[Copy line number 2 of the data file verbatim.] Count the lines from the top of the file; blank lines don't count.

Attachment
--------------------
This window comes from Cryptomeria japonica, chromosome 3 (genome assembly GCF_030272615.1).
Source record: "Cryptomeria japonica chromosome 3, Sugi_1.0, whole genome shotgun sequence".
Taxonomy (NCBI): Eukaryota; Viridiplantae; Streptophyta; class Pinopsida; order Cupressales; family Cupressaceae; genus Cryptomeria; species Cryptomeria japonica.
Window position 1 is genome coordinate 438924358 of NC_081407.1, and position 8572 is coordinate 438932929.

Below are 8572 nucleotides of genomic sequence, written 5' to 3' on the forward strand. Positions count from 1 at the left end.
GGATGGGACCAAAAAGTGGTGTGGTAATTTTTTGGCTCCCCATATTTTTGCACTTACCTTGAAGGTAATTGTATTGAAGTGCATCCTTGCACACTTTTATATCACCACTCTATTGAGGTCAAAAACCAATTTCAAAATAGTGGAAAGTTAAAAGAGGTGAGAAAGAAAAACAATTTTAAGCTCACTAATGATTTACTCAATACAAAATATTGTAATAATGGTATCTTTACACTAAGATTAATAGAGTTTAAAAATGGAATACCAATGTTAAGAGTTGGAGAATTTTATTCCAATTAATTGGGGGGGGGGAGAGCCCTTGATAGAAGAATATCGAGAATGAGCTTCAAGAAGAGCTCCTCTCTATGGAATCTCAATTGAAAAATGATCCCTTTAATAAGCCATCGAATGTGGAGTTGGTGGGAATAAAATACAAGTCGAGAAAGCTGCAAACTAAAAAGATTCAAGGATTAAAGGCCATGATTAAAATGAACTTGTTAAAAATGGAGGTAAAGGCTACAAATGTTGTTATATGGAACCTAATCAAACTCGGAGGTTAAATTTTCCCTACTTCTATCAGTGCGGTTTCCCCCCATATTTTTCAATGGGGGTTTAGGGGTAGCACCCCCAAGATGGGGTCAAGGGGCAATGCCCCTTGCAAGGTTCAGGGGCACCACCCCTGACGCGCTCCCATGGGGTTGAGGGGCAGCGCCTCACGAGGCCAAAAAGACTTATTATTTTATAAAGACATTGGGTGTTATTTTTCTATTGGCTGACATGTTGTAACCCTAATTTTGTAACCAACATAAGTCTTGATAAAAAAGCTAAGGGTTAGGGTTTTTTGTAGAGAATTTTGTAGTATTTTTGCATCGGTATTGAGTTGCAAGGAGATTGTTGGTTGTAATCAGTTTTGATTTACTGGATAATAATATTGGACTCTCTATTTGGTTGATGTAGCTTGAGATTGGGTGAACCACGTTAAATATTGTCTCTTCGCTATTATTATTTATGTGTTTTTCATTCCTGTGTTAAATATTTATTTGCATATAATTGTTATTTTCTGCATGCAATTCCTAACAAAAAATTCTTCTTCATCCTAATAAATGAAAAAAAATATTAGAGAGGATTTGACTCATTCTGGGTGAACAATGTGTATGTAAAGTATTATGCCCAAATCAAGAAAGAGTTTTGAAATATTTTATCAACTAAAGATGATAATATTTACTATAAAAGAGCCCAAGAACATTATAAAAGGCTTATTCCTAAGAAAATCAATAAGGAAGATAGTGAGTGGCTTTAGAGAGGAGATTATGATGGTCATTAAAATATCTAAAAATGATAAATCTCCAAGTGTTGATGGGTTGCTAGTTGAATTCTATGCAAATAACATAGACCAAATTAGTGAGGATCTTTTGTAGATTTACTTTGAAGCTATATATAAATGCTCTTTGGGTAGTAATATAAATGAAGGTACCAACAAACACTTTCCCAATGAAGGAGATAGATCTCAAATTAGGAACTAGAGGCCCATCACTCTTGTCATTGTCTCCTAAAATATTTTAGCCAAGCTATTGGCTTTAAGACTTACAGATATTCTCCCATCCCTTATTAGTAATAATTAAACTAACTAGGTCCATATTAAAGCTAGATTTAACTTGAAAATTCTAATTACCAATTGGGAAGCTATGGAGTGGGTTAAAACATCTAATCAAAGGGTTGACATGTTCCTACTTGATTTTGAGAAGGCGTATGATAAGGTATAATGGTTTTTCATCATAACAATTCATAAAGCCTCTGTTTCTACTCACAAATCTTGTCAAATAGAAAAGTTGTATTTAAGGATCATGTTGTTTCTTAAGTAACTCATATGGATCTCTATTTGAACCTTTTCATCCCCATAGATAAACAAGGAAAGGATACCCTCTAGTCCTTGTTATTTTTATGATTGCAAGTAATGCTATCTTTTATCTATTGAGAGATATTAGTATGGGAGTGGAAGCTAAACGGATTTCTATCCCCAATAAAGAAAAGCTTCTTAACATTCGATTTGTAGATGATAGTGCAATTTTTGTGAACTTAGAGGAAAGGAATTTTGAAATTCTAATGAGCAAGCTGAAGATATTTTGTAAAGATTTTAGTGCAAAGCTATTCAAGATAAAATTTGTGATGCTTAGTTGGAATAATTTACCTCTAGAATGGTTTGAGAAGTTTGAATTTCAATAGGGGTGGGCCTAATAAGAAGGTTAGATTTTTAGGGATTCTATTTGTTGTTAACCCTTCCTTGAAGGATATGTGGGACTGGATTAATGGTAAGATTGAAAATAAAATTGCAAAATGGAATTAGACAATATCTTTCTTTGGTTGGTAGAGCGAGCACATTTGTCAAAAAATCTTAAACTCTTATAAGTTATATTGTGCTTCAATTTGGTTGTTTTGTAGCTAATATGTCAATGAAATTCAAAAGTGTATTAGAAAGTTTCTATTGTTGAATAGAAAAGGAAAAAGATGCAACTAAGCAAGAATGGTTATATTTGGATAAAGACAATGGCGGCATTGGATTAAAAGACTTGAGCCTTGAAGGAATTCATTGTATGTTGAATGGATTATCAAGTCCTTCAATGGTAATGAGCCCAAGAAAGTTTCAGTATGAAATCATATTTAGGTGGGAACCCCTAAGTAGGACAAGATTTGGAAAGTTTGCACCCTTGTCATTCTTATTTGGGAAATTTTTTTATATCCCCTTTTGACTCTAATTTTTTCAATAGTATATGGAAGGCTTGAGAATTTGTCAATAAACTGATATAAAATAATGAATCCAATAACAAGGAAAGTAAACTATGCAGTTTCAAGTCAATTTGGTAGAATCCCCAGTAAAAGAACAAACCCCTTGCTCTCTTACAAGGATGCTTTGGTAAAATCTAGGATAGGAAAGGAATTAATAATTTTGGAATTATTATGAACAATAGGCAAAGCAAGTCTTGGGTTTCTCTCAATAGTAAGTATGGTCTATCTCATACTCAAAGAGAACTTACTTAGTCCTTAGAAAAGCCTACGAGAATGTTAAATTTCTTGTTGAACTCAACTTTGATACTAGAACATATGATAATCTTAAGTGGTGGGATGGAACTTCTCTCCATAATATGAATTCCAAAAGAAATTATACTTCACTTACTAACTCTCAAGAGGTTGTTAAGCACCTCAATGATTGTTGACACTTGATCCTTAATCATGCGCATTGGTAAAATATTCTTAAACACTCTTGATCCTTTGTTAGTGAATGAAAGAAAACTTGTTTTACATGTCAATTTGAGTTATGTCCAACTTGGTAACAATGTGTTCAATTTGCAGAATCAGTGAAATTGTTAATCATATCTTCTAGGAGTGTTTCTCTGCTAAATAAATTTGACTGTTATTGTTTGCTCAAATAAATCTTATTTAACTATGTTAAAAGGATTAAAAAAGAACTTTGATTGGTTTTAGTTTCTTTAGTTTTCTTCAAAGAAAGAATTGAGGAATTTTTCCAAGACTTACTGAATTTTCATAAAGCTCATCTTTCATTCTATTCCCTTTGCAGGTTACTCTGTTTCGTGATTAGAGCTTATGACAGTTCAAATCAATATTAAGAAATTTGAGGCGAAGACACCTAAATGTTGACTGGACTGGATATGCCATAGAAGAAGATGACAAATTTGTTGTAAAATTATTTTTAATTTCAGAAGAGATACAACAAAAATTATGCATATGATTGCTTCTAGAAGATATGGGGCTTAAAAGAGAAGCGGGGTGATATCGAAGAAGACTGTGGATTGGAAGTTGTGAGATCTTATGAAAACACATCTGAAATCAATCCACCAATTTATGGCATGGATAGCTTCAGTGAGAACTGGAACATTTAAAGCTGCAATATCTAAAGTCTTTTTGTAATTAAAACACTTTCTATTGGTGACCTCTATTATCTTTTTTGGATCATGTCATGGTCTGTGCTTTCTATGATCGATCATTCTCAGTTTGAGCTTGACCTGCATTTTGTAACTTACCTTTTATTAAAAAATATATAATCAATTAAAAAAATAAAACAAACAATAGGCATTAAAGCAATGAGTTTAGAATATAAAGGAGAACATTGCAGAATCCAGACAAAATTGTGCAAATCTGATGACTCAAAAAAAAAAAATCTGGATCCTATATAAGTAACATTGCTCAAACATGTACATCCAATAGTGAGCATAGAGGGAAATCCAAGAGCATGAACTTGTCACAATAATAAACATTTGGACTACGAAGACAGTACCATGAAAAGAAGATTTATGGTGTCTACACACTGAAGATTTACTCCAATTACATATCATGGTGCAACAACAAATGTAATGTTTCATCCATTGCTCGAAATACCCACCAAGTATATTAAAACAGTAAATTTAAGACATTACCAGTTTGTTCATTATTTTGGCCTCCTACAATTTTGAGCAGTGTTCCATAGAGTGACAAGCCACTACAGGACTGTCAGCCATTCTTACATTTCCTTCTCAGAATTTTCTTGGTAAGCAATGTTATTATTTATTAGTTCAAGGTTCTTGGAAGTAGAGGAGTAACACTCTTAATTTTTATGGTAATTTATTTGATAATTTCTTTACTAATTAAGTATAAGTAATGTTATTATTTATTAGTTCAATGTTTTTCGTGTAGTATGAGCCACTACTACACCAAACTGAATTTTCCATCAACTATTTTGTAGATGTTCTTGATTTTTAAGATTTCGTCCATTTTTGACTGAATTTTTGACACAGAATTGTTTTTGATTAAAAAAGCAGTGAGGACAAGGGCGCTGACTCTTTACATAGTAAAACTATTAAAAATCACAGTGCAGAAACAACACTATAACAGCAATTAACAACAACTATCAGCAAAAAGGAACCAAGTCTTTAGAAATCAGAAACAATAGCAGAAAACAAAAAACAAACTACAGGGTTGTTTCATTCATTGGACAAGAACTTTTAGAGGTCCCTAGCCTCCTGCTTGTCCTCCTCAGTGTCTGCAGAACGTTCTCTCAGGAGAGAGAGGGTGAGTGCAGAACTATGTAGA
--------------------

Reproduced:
Source record: "Cryptomeria japonica chromosome 3, Sugi_1.0, whole genome shotgun sequence".